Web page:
These tours would delight children of any age, but periodically during the year and especially in summer, MAC offers Trolley Tours and Physick Estate Tours especially designed for children 5 to 10. MAC also offers various other programs for children, including a harbor safari, fisherman's wharf tour, an "Around Cape Island" boat cruise; a trip on Cape May Seashore Lines train; "teddy bear teas" at the Twinings Tea Room; and children's trolley rides.
At Christmas time, the Mid-Atlantic Center for the Arts also hosts Lamplighter tours, where you get to visit five festive inns; $15/adult, $7.50/child 3-12), and marvelous Evening Wassail tours and Holley Tolley tours which combine a narrated tour in a heated, decorated trolley, with a visit to the Physick mansion, $15/adult, $7.50 for children; advance reservations strongly recommended, 800-275-4278, 609-884-5404). During the year, MAC also offers walking tours, and various themed programs, including a Sherlock Holmes mystery weekend.
The Mid-Atlantic Center for the Arts also operates the Cape May Point Lighthouse, an 1859-vintage structure that is still operating. Visiting the lighthouse is a delight: you climb 199 tower stairs to a spectacular panoramic view of the Jersey Cape, where the Delaware Bay meets the Atlantic Ocean. The lighthouse has been repainted in its original colors and has a reconstructed lantern. The Oil House, at the base, has an orientation center. At various times through the season, there is a living history event, "The Keeper's On Duty," where actors play Harry or Belle Palmer, the Lighthouse's last keepers, greet guests at the top and relate tales of their life and work in the 1920s. There are also nighttime tours that begin with a narrated trolley ride and include a guided tour of the lighthouse.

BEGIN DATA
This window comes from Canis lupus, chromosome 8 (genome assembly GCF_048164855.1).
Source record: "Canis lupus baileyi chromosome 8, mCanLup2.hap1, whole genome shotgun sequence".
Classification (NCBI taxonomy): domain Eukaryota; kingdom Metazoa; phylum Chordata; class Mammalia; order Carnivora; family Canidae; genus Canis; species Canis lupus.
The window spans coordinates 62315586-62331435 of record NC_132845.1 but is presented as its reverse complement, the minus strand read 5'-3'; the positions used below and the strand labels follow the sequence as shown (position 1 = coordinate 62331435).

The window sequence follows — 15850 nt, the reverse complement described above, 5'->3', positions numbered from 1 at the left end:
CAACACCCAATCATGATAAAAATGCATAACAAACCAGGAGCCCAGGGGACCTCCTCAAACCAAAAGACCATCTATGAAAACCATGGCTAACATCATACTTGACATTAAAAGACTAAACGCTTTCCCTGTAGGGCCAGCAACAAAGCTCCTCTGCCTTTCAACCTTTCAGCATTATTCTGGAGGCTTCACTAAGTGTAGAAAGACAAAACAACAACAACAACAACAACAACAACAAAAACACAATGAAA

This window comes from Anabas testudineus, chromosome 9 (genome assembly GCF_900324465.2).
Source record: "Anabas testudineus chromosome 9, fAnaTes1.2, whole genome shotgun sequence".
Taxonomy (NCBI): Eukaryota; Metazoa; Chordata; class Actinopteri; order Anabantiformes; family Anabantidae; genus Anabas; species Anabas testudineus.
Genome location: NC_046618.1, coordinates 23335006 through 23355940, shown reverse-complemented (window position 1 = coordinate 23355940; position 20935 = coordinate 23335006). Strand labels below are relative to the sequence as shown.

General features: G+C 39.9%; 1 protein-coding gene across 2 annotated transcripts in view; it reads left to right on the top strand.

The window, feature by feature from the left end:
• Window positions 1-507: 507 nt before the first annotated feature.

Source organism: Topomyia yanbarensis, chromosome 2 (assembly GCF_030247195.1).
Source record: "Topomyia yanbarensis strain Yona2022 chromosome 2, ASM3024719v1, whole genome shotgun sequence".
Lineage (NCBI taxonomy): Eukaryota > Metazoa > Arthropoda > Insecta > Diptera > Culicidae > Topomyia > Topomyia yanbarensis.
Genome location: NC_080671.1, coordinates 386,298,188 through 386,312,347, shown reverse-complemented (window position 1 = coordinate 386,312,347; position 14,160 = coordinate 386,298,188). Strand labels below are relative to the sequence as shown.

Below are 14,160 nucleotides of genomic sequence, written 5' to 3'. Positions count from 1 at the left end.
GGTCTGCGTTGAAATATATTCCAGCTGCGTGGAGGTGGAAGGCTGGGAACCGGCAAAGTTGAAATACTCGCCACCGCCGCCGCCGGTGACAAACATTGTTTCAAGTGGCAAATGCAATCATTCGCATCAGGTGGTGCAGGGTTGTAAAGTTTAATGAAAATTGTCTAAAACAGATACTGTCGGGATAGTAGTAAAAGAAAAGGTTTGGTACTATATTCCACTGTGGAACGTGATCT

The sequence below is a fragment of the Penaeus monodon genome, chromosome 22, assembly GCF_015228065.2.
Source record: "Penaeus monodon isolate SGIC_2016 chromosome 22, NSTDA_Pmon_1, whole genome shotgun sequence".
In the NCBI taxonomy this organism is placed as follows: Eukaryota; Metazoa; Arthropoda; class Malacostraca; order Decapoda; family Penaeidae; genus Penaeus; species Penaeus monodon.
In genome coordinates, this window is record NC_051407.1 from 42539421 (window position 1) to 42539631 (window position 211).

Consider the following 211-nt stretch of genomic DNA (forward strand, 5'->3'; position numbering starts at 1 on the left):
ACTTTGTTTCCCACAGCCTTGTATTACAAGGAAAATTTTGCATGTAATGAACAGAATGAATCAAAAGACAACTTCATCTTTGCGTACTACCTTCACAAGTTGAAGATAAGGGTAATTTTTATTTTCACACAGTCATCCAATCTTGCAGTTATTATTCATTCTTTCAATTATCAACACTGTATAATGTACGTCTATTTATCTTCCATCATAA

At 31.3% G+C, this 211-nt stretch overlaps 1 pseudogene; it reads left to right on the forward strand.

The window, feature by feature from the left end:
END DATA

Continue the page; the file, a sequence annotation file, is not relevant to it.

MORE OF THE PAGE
The lighthouse, which presents a marvelous subject for photographers or painters, is adjacent to the Cape May Point State Park, offering nature walks, slide shows, lectures and programs for kids, all free (609-884-2159); we found the trails through the nature preserve marvelous trails, leading to wonderful sightings of birds. Just next to the park is the William D. and Jane C. Blair Jr. Cape May Migratory Bird Refuge, affording a pleasant one-mile loop trail, reached from Sunset Boulevard.
Nearby, at the end of Sunset Boulevard, is Sunset Beach, one of the few places on the Eastern Seaboard where you can watch the sunset unobstructed by land. The interplay of the sea breezes across the Delaware Bay waters produces exquisitely colorful sunsets. Each night, there was a veritable show of color and light shimmering on the water, as the sun melted into the horizon. Sunset Beach is also where you might discover another treasure, "Cape May Diamonds"-pure quartz crystal which look like a white frosted pebble, but when it is polished, becomes a clear sparkling gem-like looking stone. The Kechemeche Indians felt the stones had supernatural powers influencing the success, well being and good fortune of the possessor, and bonds of friendship and lasting good will were often sealed with the gift or exchange of the sacred stones (www.sunsetbeachnj.com).